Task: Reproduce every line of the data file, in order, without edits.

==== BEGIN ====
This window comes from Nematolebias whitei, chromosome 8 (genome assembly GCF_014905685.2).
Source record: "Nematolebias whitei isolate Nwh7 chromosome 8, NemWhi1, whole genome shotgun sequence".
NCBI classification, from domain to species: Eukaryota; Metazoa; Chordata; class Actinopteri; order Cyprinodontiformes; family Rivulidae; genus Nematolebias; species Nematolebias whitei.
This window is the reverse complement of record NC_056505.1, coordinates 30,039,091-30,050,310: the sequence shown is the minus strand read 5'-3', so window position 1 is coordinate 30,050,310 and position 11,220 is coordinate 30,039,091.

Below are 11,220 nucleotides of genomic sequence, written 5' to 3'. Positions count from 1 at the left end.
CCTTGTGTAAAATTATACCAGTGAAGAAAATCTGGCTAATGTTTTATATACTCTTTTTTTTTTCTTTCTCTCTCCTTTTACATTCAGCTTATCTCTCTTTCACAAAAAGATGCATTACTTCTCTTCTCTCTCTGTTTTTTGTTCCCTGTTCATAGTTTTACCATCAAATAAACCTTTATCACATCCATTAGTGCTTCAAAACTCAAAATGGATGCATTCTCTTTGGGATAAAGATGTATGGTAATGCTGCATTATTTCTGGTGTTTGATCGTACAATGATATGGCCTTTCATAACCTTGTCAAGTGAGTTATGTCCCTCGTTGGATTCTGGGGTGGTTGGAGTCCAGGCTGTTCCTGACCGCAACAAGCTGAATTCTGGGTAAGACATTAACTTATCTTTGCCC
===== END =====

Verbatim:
This window comes from Nematolebias whitei, chromosome 8 (genome assembly GCF_014905685.2).
Source record: "Nematolebias whitei isolate Nwh7 chromosome 8, NemWhi1, whole genome shotgun sequence".
NCBI classification, from domain to species: Eukaryota; Metazoa; Chordata; class Actinopteri; order Cyprinodontiformes; family Rivulidae; genus Nematolebias; species Nematolebias whitei.
This window is the reverse complement of record NC_056505.1, coordinates 30,039,091-30,050,310: the sequence shown is the minus strand read 5'-3', so window position 1 is coordinate 30,050,310 and position 11,220 is coordinate 30,039,091.

Below are 11,220 nucleotides of genomic sequence, written 5' to 3'. Positions count from 1 at the left end.
CCTTGTGTAAAATTATACCAGTGAAGAAAATCTGGCTAATGTTTTATATACTCTTTTTTTTTTCTTTCTCTCTCCTTTTACATTCAGCTTATCTCTCTTTCACAAAAAGATGCATTACTTCTCTTCTCTCTCTGTTTTTTGTTCCCTGTTCATAGTTTTACCATCAAATAAACCTTTATCACATCCATTAGTGCTTCAAAACTCAAAATGGATGCATTCTCTTTGGGATAAAGATGTATGGTAATGCTGCATTATTTCTGGTGTTTGATCGTACAATGATATGGCCTTTCATAACCTTGTCAAGTGAGTTATGTCCCTCGTTGGATTCTGGGGTGGTTGGAGTCCAGGCTGTTCCTGACCGCAACAAGCTGAATTCTGGGTAAGACATTAACTTATCTTTGCCC